past that all warships passing through must seek prior permission to do so.
Hence it felt that it was within its rights to challenge the U.S. presence.
The U.S. does not recognize the Iranian territorial claim and does not routinely
declare to the Iranians that there are warships in the area – indeed, there
is no mechanism to do so – but Navy ships generally identify themselves in responding
to Iranian patrol boats whenever challenged.
The U.S. Navy video showed several images, including three small launches moving
near a U.S. ship. An audio recording included a voice from a U.S. ship telling
one craft it was "straying into danger and may be subject to defensive measures."
The U.S. also reported that the small craft responded: "You will explode after
a few minutes." The "explode" is far from clear and the U.S. Navy
is now admitting that the radio contact might not have come from the Iranian
boats. It might even have been completely unrelated to the incident and not
directed at the warships at all. Iran has rejected the footage as fake, released
its own version, and accused Washington of trying to stir up tension in the
region. There is speculation that the incident might have been staged to send
a warning to the U.S. and its Gulf Arab allies on the eve of the Bush visit
to the region, suggesting that Iran would aggressively defend its interests,
but U.S. intelligence analysts believe that the provocative act was carried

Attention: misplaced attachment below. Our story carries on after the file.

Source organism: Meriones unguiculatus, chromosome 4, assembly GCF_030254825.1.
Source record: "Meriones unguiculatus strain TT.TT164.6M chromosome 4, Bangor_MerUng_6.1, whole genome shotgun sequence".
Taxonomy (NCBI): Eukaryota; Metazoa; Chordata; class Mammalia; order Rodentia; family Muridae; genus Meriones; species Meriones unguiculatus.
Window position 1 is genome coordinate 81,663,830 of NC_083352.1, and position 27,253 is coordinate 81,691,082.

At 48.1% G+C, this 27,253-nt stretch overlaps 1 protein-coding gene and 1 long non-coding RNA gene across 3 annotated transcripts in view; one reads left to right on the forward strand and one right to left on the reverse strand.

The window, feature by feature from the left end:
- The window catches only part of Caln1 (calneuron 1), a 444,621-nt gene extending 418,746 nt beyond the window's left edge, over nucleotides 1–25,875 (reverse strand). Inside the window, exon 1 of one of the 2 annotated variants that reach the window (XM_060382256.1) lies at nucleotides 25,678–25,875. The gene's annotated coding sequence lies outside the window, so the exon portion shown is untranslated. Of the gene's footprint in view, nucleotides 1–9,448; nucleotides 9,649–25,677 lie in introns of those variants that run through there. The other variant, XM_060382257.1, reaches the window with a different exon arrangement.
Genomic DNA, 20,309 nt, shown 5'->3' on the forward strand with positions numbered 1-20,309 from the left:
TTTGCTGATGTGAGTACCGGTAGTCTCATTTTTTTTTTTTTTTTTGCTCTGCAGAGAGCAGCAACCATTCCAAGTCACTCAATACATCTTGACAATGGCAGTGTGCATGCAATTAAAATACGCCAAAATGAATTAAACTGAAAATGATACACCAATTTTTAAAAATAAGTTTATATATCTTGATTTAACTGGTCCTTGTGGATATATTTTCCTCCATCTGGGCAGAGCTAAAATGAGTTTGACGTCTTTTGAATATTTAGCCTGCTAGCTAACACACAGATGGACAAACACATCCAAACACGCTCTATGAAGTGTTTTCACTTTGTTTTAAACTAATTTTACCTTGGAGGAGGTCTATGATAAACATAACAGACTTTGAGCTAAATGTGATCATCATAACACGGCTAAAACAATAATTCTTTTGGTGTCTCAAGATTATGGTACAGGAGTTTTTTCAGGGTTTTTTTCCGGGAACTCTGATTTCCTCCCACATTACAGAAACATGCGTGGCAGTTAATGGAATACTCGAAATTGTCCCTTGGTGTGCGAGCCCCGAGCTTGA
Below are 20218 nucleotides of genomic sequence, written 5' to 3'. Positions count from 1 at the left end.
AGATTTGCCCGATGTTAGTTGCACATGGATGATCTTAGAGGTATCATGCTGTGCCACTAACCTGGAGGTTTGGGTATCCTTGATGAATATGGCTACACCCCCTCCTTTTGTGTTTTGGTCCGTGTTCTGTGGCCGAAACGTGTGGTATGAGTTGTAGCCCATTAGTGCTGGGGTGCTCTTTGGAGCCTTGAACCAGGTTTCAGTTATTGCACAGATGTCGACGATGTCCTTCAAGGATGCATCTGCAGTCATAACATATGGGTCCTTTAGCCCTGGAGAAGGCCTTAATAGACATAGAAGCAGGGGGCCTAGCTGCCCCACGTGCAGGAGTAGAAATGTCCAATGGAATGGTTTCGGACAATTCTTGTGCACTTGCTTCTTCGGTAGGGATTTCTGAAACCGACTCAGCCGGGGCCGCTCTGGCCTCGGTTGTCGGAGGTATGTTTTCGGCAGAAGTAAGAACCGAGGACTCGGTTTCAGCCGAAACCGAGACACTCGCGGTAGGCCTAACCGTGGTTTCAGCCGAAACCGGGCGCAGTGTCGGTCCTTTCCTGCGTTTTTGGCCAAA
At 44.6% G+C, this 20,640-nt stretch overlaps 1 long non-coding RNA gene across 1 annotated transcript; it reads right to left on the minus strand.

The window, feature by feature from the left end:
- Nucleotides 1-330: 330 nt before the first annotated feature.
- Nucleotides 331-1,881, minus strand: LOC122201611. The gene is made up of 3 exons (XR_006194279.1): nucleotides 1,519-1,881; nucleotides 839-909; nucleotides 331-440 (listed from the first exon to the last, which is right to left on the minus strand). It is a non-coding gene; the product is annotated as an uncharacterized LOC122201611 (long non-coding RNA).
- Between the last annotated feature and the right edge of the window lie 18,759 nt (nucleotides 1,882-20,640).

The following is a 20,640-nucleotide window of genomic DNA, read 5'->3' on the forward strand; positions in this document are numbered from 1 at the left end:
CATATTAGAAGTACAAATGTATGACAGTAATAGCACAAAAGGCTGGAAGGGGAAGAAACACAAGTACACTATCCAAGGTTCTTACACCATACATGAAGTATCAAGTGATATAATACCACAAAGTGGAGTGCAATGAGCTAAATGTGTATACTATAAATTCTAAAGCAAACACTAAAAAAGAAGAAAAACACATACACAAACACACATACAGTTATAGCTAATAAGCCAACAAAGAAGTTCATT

out by the IRG's al-Quds force for domestic political reasons. It was primarily
a response to conciliatory remarks made two days previously by Iranian Supreme
Leader Ayatollah Ali Khamenei. Khamenei suggested that there would be eventual
dialogue and reconciliation with America, a position not shared by the Revolutionary
Guard. According to the CIA analysis, the al-Quds force might have been attempting
to draw the U.S. into a military response, thus heightening tensions, strengthening
its own political position through exploitation of the American "threat,"
and thereby undermining Khamenei. By this interpretation, the incident can be
seen as the product of divisions in the Iranian government, and it is quite
possible that the leadership in Tehran did not approve of the IRG provocation.
The U.S. response, which was generally restrained and far from being close
to a shooting incident as presented in the media, reflected legitimate concern
for the ships' safety in light of the 2000 bombing of the destroyer USS Cole
in Yemen, in which a small craft loaded with explosives staged a suicide attack
that killed 17 sailors and almost sank the ship. Since the U.S. does not have
diplomatic relations with Tehran and cannot discuss areas that could potentially
lead to conflict, Adm. William Fallon of the U.S. Central Command has reportedly
been seeking to set up incident-response protocols and a hotline with the Iranians
to prevent a minor incident escalating into an act of war. As is often the case,
the soldiers and sailors are reluctant to rush into wars that the politicians
like President Bush are much more inclined to embrace.
The lesson of the incident in the Persian Gulf, and the political hay that
was made out of it by both sides, is that as long as the United States refuses
to talk to Iran, the potential for something very small turning into something
that would be devastating to both countries remains. President Bush still apparently
dreams of confronting Iran, even if the imploding situation in Pakistan makes
it unlikely that he will risk doing so. Israel makes no secret of the fact that
it would like Washington to act, and Israel's wishes are seldom denied in Washington.
And then there are the hotheads on the Iranian side. The U.S. national interest
in the Middle East would be best served by marginalizing those who want war
and beginning to negotiate seriously. As Winston Churchill put it, "To
jaw jaw is better than to war war."